It was on this day (more or less) in 1844 that Samuel Morse sent his first telegram from Washington DC to Baltimore in the US. It said “What hath God wrought” and it ushered in the world of commercial long-distance telecommunications.
Long distance communications have been around for years, of course. The postal services had long held sway in this area and while the delivery mechanism was robust, the latency was a killer. Waiting weeks if not months for a reply is all well and good if someone is telling you how their holidays are going, but not if you want the latest news on the price of wool or similar.
And if you look back even further you can find examples of long distance communications with much better latency. I lived on a street in the UK called Beaconsfield Road named for the beacon that was once on the nearby hill which would be lit to warn of invading Norsemen. It was the most basic form of binary communications: if light then vikings. If not then carry on.
Today of course we have an insatiable appetite for data and for sharing it across the globe. If you look at a map of submarine cables you’ll see a massive amount of duplication across key trading partners – typically running east-west – each one competing for content. Indeed, the latest submarine cable to run from New York to the UK was put in on the premise that it was a slightly more direct route and would give financial traders a half a milisecond advantage in getting the news.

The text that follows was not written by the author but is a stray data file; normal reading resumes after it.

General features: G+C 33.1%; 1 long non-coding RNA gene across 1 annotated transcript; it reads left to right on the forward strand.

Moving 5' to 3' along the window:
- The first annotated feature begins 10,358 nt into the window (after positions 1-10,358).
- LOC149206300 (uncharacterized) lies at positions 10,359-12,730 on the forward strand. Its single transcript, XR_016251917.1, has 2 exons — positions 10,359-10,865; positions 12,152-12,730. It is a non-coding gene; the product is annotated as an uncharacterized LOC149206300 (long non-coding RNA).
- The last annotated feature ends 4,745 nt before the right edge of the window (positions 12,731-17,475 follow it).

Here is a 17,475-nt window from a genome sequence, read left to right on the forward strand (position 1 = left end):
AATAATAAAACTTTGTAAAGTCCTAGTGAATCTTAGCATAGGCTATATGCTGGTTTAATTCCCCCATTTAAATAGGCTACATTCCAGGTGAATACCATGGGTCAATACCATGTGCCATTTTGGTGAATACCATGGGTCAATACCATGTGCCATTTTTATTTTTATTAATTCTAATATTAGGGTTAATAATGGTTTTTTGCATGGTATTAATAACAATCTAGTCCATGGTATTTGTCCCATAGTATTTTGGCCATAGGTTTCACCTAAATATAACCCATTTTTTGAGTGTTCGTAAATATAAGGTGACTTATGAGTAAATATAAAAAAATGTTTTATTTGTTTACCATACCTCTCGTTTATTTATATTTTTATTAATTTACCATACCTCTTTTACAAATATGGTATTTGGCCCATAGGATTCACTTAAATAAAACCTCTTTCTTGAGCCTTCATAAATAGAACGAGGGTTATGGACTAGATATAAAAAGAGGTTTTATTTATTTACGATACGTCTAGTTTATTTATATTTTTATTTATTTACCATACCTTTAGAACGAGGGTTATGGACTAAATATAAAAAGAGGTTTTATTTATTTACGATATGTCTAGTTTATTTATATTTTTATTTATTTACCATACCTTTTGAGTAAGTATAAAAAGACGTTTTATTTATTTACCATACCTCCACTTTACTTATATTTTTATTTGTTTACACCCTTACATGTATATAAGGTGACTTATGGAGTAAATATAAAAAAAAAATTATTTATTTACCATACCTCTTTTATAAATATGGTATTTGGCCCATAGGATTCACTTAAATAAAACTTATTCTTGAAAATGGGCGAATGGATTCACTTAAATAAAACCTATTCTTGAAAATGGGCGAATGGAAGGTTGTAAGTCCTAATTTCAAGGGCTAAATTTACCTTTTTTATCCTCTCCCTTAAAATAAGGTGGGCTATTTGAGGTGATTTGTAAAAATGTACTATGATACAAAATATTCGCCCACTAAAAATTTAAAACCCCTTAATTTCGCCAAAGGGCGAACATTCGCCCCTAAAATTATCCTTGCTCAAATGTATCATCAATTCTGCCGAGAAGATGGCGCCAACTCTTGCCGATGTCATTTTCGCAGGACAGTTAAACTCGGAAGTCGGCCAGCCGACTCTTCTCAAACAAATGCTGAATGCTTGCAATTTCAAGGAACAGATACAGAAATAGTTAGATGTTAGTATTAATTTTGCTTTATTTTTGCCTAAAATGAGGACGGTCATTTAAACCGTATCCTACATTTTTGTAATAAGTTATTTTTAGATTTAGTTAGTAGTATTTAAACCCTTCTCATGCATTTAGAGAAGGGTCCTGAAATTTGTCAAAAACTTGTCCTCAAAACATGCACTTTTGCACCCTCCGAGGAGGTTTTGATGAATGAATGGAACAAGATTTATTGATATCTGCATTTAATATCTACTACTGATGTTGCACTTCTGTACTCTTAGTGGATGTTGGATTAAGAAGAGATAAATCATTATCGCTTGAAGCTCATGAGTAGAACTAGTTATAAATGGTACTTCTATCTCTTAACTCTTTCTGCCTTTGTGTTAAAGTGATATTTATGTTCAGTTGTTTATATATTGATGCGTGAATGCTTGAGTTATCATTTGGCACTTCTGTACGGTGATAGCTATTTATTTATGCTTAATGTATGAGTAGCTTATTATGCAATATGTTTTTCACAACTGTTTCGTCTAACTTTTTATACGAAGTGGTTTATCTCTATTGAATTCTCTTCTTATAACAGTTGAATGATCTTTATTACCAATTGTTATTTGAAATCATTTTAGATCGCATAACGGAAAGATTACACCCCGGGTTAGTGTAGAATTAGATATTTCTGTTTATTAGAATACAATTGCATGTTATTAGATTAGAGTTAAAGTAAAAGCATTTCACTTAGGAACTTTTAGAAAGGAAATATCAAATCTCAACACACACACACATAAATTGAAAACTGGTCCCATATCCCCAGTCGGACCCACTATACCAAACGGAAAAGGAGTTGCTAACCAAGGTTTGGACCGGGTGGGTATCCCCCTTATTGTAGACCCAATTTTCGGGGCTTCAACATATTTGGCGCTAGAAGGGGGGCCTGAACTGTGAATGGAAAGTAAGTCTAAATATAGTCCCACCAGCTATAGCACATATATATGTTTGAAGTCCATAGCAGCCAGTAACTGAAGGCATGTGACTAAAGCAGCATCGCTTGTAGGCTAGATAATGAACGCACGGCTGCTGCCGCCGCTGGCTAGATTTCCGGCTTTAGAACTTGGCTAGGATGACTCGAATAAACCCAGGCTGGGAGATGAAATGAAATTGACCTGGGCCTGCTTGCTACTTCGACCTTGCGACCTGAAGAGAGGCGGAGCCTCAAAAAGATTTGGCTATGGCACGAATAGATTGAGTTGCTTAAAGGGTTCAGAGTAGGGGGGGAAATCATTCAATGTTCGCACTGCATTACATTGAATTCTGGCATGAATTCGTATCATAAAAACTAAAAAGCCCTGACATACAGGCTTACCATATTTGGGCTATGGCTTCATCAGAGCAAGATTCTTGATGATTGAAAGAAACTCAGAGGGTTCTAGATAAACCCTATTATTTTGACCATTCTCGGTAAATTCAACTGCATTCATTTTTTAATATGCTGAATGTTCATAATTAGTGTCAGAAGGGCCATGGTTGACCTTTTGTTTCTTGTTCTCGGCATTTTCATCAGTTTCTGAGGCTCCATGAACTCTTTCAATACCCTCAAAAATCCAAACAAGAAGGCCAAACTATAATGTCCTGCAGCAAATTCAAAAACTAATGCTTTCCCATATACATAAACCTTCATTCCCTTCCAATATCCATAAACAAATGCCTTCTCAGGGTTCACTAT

Here in New Zealand we are blessed, finally, with both tremendous levels of international connectivity and also a world-leading national network of fibre that connects homes and businesses to the world.
On top of that we have three competing mobile phone networks that deliver connectivity and mobility, a growing network of wireless operators and even a newly emerging satellite market that offers connectivity in places that would once have gone without due to commercial constraints.
The question for the future really is no longer about can you get connected, but instead about what you’ll do with it. You can work digitally from almost anywhere in the country instead of only in the main centres meaning the growing tech sector is no longer restricted to hiring only the best people within commuting distance of the office. We’ve seen a boom in the digital creative arts sector that includes effects for video production, graphic design even computer games that simply would not have been possible even a decade ago. And we’ve done all of this from one of the most remote corners of the world, despite the tyranny of distance.
So happy birthday to telecommunications and thanks to Samuel and all the others who came before, shone a light into the darkness and thought, “What if I turn it on and off really fast?”.